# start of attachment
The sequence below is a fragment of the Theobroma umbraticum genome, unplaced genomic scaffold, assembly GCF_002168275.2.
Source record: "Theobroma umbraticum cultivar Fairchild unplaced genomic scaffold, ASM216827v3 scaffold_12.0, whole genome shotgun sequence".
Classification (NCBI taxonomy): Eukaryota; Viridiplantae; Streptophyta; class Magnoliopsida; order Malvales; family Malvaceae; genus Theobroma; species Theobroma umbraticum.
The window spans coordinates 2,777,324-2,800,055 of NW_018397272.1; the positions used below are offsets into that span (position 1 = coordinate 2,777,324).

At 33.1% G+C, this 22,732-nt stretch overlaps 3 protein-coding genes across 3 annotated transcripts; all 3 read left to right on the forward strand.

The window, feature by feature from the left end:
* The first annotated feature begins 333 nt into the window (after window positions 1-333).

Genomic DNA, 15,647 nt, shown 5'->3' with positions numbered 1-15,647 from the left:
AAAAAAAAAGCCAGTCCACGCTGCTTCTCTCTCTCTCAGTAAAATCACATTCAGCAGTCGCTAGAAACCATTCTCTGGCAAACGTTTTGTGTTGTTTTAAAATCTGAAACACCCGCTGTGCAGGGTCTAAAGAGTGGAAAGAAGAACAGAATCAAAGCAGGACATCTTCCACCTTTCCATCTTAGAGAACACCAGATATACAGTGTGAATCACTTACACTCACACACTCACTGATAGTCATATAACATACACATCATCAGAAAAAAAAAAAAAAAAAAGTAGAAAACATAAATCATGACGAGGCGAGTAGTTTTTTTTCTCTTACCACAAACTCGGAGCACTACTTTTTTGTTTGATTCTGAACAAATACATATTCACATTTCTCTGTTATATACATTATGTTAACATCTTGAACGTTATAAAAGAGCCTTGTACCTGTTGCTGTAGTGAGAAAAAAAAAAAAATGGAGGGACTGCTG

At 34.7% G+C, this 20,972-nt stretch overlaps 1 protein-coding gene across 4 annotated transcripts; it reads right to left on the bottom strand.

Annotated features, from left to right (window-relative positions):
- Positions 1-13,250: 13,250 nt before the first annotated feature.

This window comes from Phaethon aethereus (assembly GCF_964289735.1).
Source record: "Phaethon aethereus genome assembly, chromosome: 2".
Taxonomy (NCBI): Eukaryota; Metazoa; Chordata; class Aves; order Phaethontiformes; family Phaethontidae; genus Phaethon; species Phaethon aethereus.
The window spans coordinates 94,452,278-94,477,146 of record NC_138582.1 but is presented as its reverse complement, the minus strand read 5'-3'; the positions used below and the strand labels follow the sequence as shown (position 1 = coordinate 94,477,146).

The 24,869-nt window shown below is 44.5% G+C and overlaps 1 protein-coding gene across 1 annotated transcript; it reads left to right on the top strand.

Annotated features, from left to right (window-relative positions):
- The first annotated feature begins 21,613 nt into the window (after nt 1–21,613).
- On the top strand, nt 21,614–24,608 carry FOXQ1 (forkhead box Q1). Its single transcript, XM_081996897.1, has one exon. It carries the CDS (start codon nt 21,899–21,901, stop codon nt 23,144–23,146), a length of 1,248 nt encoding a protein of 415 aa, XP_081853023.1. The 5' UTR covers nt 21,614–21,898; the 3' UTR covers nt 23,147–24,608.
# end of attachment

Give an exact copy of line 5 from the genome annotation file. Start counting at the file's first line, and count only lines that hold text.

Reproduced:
At 33.1% G+C, this 22,732-nt stretch overlaps 3 protein-coding genes across 3 annotated transcripts; all 3 read left to right on the forward strand.